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Astron. Astrophys. 363, 455-475 (2000)

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7. Relativistic corrections

From the qualitative considerations on the temperature of the plasma of a nuclear AGN wind mentioned in Sect. 5, we do expect very high temperature values in the inner region of the wind. Indeed, the condition for the temperature T to reach values that are to be considered relativistic for the electron component of the plasma is that [FORMULA], i.e. [FORMULA] K; therefore, in the light of the discussion in Sect. 5, the electron component of the wind plasma can easily be characterized by relativistic temperatures, and such values are not much consistent with the use of totally non-relativistic equations, although the wind flow speeds are indeed sub-relativistic. As a consequence, we have appropriately modified the wind equations as it is described in the following of this section, and all the solutions that are explicitly described and shown in the present paper are those pertaining to the relativistically corrected problem.

In fact, although non-relativistic fluid motion is expected, relativistic temperatures require a relativistic treatment of energy density and energy exchanges, that is the use of a relativistically correct energy equation (see Landau & Lifshitz 1959).

In case of sub-relativistic fluid motion, the energy conservation equation can be formally written in the same way as for the non-relativistic case, as it is the case for the momentum equation (to [FORMULA] terms, which are of course negligible for our problem), that is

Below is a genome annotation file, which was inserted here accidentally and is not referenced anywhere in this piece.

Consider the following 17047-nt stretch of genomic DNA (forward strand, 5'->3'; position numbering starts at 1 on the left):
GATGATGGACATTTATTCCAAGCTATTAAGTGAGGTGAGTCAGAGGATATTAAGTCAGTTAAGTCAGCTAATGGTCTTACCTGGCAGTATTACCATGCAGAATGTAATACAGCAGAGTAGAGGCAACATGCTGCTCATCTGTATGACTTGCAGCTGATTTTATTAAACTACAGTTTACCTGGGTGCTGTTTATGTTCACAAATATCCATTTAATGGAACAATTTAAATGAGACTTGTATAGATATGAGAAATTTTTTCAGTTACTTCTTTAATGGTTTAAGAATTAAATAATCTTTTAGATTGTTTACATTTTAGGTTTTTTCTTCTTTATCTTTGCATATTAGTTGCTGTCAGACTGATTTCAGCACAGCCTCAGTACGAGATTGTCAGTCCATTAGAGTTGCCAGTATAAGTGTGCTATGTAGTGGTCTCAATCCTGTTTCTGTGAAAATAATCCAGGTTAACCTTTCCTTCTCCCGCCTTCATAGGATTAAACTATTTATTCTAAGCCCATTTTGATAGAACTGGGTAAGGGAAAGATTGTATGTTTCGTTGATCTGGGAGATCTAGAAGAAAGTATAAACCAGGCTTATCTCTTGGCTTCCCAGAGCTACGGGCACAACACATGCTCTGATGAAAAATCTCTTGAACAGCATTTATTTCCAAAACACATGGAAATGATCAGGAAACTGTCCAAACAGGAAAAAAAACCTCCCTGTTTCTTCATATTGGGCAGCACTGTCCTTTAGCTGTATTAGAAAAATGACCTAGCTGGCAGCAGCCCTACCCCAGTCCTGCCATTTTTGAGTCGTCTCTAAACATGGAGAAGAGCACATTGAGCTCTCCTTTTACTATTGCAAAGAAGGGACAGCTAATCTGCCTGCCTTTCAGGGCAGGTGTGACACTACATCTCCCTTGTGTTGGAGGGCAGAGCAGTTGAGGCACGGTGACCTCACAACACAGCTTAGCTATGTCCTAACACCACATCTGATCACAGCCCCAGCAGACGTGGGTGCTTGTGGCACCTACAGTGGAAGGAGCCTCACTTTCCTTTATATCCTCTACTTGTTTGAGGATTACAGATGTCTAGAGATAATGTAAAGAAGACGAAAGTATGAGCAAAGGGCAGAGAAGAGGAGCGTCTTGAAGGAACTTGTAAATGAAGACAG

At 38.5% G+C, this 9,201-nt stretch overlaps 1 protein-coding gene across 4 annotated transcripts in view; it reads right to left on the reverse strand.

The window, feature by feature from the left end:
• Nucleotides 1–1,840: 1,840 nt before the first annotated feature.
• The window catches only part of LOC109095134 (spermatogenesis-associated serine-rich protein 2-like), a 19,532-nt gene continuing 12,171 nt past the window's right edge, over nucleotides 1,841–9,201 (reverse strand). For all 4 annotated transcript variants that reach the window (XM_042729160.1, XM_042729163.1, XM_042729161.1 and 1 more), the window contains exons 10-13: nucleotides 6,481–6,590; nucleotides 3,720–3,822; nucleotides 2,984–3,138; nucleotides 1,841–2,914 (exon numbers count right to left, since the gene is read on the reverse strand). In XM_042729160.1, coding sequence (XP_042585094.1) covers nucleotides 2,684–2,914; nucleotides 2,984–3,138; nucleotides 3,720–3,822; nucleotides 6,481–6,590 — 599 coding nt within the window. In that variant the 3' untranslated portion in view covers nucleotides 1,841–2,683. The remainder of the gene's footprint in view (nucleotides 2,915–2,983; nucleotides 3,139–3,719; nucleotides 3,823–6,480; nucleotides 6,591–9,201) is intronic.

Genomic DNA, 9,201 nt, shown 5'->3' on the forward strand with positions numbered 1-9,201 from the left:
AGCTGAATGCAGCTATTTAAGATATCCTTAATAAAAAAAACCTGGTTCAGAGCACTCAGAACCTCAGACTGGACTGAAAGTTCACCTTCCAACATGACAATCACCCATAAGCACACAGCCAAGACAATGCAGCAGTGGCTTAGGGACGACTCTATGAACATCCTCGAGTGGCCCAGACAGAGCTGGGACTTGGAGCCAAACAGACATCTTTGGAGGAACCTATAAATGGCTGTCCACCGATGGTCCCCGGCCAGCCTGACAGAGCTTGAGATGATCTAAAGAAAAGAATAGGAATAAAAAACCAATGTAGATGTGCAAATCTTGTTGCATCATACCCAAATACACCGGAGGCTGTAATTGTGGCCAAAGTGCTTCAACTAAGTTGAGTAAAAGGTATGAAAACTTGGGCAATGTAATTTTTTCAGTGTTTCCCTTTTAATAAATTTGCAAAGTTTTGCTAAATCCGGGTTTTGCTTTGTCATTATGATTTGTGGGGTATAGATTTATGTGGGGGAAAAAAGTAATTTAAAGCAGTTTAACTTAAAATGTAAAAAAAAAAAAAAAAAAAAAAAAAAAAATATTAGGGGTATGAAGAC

[EQUATION]

where [FORMULA], [FORMULA] and [FORMULA] are, respectively, the total energy gain and total energy loss rates per unit volume, and where [FORMULA] is the total particle energy density; Eq. (18) is another form of the energy equation, and, in the totally sub-relativistic case, Eq. (3) in Sect. 3 can be easily derived from it. Here the difference with the non-relativistic case lies in the different expression for the relativistic electron energy density [FORMULA] and its relation to the thermal pressure p; also, it is important to stress that here [FORMULA] represents only the kinetic energy density of the relativistic electron component, due to thermal motions, that is it does not include the rest energy density.

Notice that here we only have to deal with relativistic electrons, since at the relevant temperature values the proton component of the plasma is still non-relativistic, and here we suppose that the electron and proton components have the same temperature. The total gas pressure expression for a completely ionized hydrogen gas is thus the same as in the non-relativistic case, namely, [FORMULA], that is the sum of the electron pressure and the proton pressure, where we have defined the non dimensional temperature parameter

[EQUATION]

As for the energy density, we have the usual non relativistic expression for the proton component

[EQUATION]

whereas the relativistic electron ("kinetic") energy density is

[EQUATION]

where [FORMULA] is the pressure of the electron component in the ionized gas, and [FORMULA] is a function such that (see Björnsson & Svensson 1991, BS91 in the following)

[EQUATION]

where [FORMULA] and [FORMULA] are modified Bessel functions of order 1 and 2 respectively and of argument [FORMULA], and the function [FORMULA] has the following limit values

[EQUATION]

We can now express the relation between the total energy density [FORMULA] and the total gas pressure p as follows:

[EQUATION]

where we have defined

[EQUATION]

With the definitions above, and using the continuity equation, which is still Eq. (1) since the fluid motion is sub-relativistic, one gets to a form of the energy equation perfectly analogous to Eq. (3), which is correct for the totally non-relativistic case: